The battle between history and the human mind was examined on Monday by Hayk Demoyan in his lecture, “Multiple Identities and Memories of the Armenian World.”
The lecture, which was a part of the Armenian studies program spring lecture series, showcased the research of Demoyan, who is a Fulbright U.S. scholar at Harvard University. Fulbright visiting scholars are from other nations and conduct research at universities in the U.S.
Demoyan is the director of the Armenian Genocide Museum Institute in Yerevan, Armenia and has written 12 books. He also served as the secretary of the state commission on coordination of the events dedicated to the commemoration of the 100th anniversary of the Armenian Genocide.
Demoyan’s lecture examined how physical symbols of Armenian history like monuments, statues and stamps vary throughout different countries. He explained that through the construction of these physical entities, some try to frame history the way they would like it to be framed. This can lead to differing narratives among people.
An overarching theme of the lecture was that there are disputes regarding whether certain historical figures or events should be perceived positively or negatively.
Barlow Der Mugrdechian, coordinator of the Armenian studies program at Fresno State, said that although history is factual, people’s personal opinions often interfere with how history is portrayed.
“There always are contesting versions of history. We always choose based on our own biases,” Der Mugrdechian said. “It should be done on a factual basis. It shouldn’t be done on the basis of trying to formulate the future.”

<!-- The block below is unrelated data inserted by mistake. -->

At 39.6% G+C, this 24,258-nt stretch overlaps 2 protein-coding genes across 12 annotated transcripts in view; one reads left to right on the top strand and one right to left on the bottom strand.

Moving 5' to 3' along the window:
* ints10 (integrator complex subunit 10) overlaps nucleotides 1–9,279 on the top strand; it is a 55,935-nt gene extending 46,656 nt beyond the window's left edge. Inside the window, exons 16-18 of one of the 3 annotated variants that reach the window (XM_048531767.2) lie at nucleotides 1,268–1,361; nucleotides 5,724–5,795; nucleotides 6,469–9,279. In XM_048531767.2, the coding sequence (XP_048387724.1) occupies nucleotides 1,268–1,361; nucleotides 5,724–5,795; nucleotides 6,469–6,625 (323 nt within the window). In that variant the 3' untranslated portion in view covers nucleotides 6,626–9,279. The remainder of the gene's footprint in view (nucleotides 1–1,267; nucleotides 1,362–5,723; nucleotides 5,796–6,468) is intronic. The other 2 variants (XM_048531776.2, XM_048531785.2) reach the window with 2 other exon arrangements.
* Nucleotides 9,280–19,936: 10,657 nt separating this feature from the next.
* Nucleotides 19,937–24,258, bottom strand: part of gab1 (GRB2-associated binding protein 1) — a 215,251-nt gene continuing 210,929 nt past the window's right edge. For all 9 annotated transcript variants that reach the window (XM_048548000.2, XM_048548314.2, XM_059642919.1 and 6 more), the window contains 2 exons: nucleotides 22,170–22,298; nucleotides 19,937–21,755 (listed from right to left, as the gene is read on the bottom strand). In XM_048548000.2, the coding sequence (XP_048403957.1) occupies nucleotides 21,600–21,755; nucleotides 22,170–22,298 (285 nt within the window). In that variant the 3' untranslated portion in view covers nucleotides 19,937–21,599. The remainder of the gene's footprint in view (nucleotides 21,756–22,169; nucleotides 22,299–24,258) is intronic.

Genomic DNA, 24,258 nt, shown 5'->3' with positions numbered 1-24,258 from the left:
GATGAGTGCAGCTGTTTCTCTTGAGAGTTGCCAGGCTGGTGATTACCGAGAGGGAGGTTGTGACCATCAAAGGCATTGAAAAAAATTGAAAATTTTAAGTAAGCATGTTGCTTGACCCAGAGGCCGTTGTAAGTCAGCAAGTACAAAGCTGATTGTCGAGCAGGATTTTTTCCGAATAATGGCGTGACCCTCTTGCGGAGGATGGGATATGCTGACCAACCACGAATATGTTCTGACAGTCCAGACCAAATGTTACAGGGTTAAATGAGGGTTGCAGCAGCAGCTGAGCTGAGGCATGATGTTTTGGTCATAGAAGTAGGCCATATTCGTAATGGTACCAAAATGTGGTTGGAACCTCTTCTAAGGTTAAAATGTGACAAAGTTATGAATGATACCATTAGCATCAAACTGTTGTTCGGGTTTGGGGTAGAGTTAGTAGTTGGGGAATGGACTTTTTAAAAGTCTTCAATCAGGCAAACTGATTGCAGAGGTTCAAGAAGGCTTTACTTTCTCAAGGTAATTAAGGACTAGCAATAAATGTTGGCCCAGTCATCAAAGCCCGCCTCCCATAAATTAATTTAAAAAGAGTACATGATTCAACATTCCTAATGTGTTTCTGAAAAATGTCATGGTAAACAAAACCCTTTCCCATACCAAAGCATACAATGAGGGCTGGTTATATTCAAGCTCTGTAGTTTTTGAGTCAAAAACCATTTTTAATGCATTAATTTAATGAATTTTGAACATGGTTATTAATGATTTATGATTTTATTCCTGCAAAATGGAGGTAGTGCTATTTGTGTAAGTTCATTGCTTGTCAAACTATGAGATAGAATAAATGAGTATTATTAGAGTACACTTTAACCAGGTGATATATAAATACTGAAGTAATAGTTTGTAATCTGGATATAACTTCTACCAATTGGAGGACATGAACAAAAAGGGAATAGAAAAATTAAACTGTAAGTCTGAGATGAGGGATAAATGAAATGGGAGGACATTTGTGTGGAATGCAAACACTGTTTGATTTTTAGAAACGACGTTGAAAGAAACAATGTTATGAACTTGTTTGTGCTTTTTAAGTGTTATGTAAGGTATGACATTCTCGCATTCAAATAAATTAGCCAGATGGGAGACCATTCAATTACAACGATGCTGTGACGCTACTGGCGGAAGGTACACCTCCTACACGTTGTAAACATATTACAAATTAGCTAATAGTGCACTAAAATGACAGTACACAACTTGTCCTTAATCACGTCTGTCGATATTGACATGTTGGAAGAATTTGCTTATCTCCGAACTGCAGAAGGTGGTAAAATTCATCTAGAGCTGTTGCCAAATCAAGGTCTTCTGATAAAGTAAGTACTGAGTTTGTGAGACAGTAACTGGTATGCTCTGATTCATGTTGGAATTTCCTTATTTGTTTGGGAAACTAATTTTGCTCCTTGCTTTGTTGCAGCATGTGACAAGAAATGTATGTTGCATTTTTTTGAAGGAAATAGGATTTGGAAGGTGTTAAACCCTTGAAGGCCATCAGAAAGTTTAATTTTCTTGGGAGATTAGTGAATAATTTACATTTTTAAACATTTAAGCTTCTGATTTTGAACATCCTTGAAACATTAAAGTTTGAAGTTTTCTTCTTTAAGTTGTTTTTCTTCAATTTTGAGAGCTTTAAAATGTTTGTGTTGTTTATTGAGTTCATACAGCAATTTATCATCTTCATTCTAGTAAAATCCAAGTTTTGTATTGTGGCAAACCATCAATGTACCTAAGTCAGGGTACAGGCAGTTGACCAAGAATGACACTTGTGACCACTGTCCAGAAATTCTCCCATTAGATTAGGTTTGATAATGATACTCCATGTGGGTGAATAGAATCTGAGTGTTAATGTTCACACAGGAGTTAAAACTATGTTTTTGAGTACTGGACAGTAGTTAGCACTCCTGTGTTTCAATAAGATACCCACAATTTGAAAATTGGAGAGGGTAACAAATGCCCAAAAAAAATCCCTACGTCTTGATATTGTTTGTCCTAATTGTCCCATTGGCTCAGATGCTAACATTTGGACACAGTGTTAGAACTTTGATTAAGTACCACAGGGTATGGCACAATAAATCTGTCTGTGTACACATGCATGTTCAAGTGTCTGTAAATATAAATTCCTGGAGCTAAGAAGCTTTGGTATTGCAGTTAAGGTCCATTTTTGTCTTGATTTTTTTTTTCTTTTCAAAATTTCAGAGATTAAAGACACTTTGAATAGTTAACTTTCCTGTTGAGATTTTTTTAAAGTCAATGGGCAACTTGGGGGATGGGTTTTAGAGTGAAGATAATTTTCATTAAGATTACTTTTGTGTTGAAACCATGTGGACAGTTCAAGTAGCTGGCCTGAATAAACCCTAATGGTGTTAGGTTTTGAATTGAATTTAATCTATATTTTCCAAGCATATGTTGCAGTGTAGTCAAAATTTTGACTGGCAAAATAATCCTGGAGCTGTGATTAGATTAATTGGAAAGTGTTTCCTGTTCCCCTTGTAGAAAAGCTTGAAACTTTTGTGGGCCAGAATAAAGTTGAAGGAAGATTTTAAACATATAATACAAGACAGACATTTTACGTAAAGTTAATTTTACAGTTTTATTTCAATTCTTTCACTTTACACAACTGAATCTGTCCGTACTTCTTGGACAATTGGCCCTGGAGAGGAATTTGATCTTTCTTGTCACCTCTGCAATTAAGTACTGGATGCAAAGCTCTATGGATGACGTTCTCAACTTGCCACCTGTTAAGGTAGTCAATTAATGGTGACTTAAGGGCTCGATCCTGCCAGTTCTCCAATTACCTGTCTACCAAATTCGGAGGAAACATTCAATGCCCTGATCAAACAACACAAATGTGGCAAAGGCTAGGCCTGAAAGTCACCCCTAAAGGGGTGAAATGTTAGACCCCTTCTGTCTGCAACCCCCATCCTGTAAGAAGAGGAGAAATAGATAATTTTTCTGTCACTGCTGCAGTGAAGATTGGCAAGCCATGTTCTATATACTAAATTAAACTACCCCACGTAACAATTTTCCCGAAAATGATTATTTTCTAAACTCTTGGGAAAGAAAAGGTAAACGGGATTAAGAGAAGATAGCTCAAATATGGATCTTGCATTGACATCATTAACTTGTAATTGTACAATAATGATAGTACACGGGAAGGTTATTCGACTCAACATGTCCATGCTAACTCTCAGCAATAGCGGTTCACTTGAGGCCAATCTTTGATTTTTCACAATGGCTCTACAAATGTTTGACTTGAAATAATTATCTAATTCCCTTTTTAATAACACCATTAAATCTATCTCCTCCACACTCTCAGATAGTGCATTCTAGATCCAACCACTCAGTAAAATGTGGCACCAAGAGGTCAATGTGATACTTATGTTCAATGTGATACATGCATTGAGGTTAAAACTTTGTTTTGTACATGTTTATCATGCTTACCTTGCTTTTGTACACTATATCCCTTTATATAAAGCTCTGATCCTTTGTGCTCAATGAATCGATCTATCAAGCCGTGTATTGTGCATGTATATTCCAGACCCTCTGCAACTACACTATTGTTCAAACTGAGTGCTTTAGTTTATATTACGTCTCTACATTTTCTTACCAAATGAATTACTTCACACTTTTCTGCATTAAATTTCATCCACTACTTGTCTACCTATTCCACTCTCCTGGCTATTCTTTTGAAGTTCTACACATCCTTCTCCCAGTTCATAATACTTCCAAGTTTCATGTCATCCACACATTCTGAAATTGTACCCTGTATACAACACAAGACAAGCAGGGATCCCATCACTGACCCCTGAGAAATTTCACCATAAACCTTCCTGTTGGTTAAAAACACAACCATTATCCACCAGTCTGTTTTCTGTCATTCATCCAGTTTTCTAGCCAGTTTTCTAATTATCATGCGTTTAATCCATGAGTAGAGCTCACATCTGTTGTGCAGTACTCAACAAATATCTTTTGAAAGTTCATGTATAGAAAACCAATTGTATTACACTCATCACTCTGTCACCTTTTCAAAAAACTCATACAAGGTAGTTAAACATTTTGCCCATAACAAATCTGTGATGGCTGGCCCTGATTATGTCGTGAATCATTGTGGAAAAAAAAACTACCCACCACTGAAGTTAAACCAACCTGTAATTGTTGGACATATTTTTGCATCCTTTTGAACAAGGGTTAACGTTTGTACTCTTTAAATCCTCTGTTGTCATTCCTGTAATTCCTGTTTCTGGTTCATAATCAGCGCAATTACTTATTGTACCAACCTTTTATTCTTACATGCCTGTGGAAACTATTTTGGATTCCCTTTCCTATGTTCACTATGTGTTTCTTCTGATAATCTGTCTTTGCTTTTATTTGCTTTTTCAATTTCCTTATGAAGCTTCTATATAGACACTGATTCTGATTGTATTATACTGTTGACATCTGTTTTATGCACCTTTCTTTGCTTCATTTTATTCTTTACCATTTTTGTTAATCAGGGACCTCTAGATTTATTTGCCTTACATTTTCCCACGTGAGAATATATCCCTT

Those who attended the lecture said that the knowledge brought by Demoyan was something to look at as the Armenian culture evolves.
“Armenia is changing very rapidly – and it’s changing along with how Russia is changing,” said Armenian studies professor Sergio La Porta. “To get a more up-to-date view of how its own recent history is being reinterpreted today was particularly fascinating for me.”
La Porta said that, at times, certain representations of history can be offensive to others.
“Obviously, [it] would be uncomfortable to see that people who, for years, they considered as criminals now being restored with a nationalist interpretation,” he said.
Demoyan’s lecture also touched on the strain between Armenians living in Armenia and Armenians living outside of Armenia. La Porta said that divide can be diminished with events like these that get people from other environments to share their input.
“The only way that these tensions will be relieved is through continuous dialogue between the two communities,” La Porta said. “The more that we can encourage scholars who are Armenian to come here and Armenians from here to go there and talk to each other – I think having that conversation brings the two communities closer.”